It made for a great exchange, though it began zapping Granados of his strength.

By the sixth, Granados’ work rate fell off. His hands were down. He literally ran away from Porter near the end of the round, somewhat defenseless. By the seventh, Granados had little on his punches. They may have landed on Porter, but like a bull, Showtime walked through them showing little effect.

“He gave me a little trouble here and there,” Porter said about Granados. “I hurt my left hand in the sixth round, but I kept using it. I had to use my jab. It took a toll on me and by the 10th round, I just couldn't throw it anymore. The strategy was to keep working the jab. I knew he'd come at me periodically. I was prepared and dug deep to get the win.

“We're gonna rest for about a week and then get back to work. We want Keith Thurman as soon as possible.”

Both fighters had swollen faces. Both were nicked up. But Granados saw a far different fight than everyone else did.

“I thought that I was controlling the fight and keeping up with him the whole time,” Granados said. “He was just trying to use his normal tricks. I rocked him multiple times and he never had me in any trouble. He's a brute. I thought the referee did a good job breaking up the fight at the right times. It was rough but I definitely thought I did better than the scorecards said.”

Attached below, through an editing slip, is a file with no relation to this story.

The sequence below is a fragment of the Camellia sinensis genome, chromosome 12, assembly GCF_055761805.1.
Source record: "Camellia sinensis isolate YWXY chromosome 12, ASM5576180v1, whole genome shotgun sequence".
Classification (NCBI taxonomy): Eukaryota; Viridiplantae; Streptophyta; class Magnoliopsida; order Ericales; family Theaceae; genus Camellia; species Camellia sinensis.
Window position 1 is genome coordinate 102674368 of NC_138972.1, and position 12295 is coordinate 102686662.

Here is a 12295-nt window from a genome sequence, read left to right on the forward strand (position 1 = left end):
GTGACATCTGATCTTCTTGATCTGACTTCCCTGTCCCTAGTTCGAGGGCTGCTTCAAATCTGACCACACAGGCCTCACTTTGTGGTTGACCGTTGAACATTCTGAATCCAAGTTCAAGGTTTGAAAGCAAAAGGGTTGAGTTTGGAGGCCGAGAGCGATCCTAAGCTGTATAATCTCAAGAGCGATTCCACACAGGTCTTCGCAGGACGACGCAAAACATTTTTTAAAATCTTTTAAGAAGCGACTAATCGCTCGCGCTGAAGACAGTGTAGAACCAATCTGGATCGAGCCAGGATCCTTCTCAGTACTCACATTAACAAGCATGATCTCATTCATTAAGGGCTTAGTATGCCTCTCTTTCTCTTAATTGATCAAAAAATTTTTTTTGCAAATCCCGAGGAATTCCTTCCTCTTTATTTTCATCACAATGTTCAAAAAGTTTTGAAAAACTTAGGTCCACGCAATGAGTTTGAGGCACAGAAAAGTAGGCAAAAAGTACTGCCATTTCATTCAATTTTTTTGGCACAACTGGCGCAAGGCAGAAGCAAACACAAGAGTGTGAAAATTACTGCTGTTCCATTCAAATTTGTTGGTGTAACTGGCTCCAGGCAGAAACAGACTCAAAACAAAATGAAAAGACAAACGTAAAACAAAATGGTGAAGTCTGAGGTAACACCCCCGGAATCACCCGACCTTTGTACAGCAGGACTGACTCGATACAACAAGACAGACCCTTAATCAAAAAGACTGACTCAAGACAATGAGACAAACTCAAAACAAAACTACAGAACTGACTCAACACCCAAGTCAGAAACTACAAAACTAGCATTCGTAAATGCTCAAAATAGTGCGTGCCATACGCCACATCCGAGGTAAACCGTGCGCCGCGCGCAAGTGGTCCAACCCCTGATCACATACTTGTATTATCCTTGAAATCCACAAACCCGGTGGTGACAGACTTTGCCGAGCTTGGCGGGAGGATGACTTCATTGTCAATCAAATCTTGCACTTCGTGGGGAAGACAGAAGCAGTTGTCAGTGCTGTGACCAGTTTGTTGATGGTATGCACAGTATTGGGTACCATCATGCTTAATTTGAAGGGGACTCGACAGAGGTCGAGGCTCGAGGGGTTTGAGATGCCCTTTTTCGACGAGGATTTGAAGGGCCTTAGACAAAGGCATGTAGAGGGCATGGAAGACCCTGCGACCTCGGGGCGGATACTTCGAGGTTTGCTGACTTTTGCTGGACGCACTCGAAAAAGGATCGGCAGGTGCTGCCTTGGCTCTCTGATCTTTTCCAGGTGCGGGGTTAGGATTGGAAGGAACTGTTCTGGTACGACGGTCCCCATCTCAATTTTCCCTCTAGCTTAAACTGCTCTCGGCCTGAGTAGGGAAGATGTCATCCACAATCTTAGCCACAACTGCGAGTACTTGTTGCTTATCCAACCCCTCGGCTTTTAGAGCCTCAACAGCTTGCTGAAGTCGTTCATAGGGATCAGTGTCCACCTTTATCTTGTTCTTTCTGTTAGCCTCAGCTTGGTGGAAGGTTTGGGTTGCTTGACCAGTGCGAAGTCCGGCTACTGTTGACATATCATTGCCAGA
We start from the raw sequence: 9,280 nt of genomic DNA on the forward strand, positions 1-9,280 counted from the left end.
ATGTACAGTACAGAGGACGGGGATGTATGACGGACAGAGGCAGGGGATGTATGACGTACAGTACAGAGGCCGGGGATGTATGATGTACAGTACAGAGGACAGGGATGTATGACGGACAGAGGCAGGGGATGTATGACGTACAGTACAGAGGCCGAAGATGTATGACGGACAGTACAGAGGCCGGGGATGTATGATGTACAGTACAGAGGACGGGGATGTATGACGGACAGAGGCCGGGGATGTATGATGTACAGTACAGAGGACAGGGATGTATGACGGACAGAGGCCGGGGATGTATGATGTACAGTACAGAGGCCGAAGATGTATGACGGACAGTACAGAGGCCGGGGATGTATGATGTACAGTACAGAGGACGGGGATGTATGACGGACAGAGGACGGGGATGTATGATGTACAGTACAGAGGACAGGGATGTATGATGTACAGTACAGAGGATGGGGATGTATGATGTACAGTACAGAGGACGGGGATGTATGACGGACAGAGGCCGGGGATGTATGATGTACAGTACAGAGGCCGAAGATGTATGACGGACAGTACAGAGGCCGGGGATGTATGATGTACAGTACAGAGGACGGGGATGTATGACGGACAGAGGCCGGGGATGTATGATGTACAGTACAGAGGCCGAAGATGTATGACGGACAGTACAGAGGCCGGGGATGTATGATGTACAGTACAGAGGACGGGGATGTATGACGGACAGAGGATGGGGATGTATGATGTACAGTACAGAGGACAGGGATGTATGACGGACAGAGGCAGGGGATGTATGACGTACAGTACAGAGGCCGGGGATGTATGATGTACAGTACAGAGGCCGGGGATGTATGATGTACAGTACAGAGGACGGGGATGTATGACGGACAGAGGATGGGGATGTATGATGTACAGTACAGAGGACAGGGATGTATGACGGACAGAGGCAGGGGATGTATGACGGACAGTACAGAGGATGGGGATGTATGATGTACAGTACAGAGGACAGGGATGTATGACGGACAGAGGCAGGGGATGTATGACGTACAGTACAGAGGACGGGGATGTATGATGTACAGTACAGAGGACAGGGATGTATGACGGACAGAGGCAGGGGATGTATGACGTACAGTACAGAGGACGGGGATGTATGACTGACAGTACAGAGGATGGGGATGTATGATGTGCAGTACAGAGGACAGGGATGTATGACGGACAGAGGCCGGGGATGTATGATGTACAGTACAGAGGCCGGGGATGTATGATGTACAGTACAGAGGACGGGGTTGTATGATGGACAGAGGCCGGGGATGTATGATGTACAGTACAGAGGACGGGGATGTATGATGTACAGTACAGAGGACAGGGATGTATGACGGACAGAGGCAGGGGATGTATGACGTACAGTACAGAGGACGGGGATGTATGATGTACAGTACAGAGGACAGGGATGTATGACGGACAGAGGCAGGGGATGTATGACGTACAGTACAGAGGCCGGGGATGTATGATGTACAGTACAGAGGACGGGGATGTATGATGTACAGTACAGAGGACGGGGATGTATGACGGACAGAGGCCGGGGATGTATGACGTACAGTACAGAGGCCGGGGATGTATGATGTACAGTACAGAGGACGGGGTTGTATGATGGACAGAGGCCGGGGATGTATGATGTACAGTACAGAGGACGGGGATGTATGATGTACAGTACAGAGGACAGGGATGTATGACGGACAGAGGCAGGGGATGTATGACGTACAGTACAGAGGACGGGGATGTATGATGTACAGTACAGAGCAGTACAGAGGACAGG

Sergey Lipinets

Unbeaten Sergey Lipinets celebrates winning the vacant 140-pound IBF world title with a unanimous decision win over Akihiro Kondo. (Amanda Westcott/Showtime)

Sergey Lipinets captures vacant 140-pound title with unanimous decision win over Akihiro Kondo

Neither Sergey Lipinets or Akihiro Kondo gave up much of the canvas in their 140-pound title fight for the vacant IBF belt—hovering within inches of each other throughout. They played a game of catch and counter, and just when it appeared the sway of the fight was going in one direction, a few well-placed shots changed it.

In the end, Lipinets (13-0, 10 KOs) remained undefeated and with some hardware in tow, after winning a unanimous decision over Kondo (29-7-1, 16 KOs).

At the outset, neither fighter could sustain anything.